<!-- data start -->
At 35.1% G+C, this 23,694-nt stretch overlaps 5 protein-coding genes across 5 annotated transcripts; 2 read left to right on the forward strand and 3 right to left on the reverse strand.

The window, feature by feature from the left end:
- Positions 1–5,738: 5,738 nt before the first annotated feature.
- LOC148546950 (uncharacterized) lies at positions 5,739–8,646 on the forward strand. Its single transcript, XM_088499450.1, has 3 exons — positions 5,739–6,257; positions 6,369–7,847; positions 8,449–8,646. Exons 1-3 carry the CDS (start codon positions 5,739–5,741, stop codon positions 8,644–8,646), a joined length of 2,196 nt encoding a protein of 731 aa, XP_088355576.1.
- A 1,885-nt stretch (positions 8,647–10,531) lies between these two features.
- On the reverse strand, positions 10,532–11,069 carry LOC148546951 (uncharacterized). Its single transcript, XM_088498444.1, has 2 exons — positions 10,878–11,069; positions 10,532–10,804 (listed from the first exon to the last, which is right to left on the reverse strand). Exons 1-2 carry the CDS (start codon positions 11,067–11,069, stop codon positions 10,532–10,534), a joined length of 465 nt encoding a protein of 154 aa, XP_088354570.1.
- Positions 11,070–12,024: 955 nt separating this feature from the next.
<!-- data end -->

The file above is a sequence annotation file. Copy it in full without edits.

At 35.1% G+C, this 23,694-nt stretch overlaps 5 protein-coding genes across 5 annotated transcripts; 2 read left to right on the forward strand and 3 right to left on the reverse strand.

The window, feature by feature from the left end:
- Positions 1–5,738: 5,738 nt before the first annotated feature.
- LOC148546950 (uncharacterized) lies at positions 5,739–8,646 on the forward strand. Its single transcript, XM_088499450.1, has 3 exons — positions 5,739–6,257; positions 6,369–7,847; positions 8,449–8,646. Exons 1-3 carry the CDS (start codon positions 5,739–5,741, stop codon positions 8,644–8,646), a joined length of 2,196 nt encoding a protein of 731 aa, XP_088355576.1.
- A 1,885-nt stretch (positions 8,647–10,531) lies between these two features.
- On the reverse strand, positions 10,532–11,069 carry LOC148546951 (uncharacterized). Its single transcript, XM_088498444.1, has 2 exons — positions 10,878–11,069; positions 10,532–10,804 (listed from the first exon to the last, which is right to left on the reverse strand). Exons 1-2 carry the CDS (start codon positions 11,067–11,069, stop codon positions 10,532–10,534), a joined length of 465 nt encoding a protein of 154 aa, XP_088354570.1.
- Positions 11,070–12,024: 955 nt separating this feature from the next.